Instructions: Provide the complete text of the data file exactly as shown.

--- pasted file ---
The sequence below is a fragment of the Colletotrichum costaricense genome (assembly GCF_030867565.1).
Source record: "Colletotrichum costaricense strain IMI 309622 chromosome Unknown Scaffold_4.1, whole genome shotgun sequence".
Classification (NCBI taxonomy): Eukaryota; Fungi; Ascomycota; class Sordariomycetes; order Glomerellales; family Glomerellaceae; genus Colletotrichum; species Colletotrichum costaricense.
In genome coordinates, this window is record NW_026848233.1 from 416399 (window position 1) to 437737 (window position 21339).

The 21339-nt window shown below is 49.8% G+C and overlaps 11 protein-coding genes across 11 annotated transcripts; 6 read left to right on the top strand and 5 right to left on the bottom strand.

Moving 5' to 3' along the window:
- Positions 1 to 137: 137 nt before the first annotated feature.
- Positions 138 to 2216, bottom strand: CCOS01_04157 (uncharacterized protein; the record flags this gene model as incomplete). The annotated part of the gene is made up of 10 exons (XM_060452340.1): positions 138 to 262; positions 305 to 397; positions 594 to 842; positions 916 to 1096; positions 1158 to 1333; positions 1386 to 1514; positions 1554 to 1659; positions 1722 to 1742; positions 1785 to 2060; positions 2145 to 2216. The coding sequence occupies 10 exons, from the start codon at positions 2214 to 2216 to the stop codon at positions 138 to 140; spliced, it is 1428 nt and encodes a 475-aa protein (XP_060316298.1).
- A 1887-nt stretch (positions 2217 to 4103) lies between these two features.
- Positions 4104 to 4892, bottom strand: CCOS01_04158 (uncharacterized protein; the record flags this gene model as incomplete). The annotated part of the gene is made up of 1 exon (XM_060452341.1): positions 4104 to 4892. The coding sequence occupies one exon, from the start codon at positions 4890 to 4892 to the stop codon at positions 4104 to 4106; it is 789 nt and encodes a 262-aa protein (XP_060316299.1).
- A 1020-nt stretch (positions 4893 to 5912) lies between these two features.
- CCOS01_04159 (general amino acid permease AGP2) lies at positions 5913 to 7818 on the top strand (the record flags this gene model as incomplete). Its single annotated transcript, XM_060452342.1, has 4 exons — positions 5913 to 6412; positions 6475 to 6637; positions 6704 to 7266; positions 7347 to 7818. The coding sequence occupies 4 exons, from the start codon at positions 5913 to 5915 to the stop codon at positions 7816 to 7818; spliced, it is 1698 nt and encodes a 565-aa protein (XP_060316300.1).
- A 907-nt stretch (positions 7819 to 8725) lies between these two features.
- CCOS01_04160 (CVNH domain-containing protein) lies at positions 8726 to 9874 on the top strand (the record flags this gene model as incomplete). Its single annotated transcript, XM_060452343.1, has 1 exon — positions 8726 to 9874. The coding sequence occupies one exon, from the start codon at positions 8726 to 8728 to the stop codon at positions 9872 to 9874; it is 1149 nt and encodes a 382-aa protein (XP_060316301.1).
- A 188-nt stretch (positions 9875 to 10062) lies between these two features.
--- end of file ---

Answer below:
The sequence below is a fragment of the Colletotrichum costaricense genome (assembly GCF_030867565.1).
Source record: "Colletotrichum costaricense strain IMI 309622 chromosome Unknown Scaffold_4.1, whole genome shotgun sequence".
Classification (NCBI taxonomy): Eukaryota; Fungi; Ascomycota; class Sordariomycetes; order Glomerellales; family Glomerellaceae; genus Colletotrichum; species Colletotrichum costaricense.
In genome coordinates, this window is record NW_026848233.1 from 416399 (window position 1) to 437737 (window position 21339).

The 21339-nt window shown below is 49.8% G+C and overlaps 11 protein-coding genes across 11 annotated transcripts; 6 read left to right on the top strand and 5 right to left on the bottom strand.

Moving 5' to 3' along the window:
- Positions 1 to 137: 137 nt before the first annotated feature.
- Positions 138 to 2216, bottom strand: CCOS01_04157 (uncharacterized protein; the record flags this gene model as incomplete). The annotated part of the gene is made up of 10 exons (XM_060452340.1): positions 138 to 262; positions 305 to 397; positions 594 to 842; positions 916 to 1096; positions 1158 to 1333; positions 1386 to 1514; positions 1554 to 1659; positions 1722 to 1742; positions 1785 to 2060; positions 2145 to 2216. The coding sequence occupies 10 exons, from the start codon at positions 2214 to 2216 to the stop codon at positions 138 to 140; spliced, it is 1428 nt and encodes a 475-aa protein (XP_060316298.1).
- A 1887-nt stretch (positions 2217 to 4103) lies between these two features.
- Positions 4104 to 4892, bottom strand: CCOS01_04158 (uncharacterized protein; the record flags this gene model as incomplete). The annotated part of the gene is made up of 1 exon (XM_060452341.1): positions 4104 to 4892. The coding sequence occupies one exon, from the start codon at positions 4890 to 4892 to the stop codon at positions 4104 to 4106; it is 789 nt and encodes a 262-aa protein (XP_060316299.1).
- A 1020-nt stretch (positions 4893 to 5912) lies between these two features.
- CCOS01_04159 (general amino acid permease AGP2) lies at positions 5913 to 7818 on the top strand (the record flags this gene model as incomplete). Its single annotated transcript, XM_060452342.1, has 4 exons — positions 5913 to 6412; positions 6475 to 6637; positions 6704 to 7266; positions 7347 to 7818. The coding sequence occupies 4 exons, from the start codon at positions 5913 to 5915 to the stop codon at positions 7816 to 7818; spliced, it is 1698 nt and encodes a 565-aa protein (XP_060316300.1).
- A 907-nt stretch (positions 7819 to 8725) lies between these two features.
- CCOS01_04160 (CVNH domain-containing protein) lies at positions 8726 to 9874 on the top strand (the record flags this gene model as incomplete). Its single annotated transcript, XM_060452343.1, has 1 exon — positions 8726 to 9874. The coding sequence occupies one exon, from the start codon at positions 8726 to 8728 to the stop codon at positions 9872 to 9874; it is 1149 nt and encodes a 382-aa protein (XP_060316301.1).
- A 188-nt stretch (positions 9875 to 10062) lies between these two features.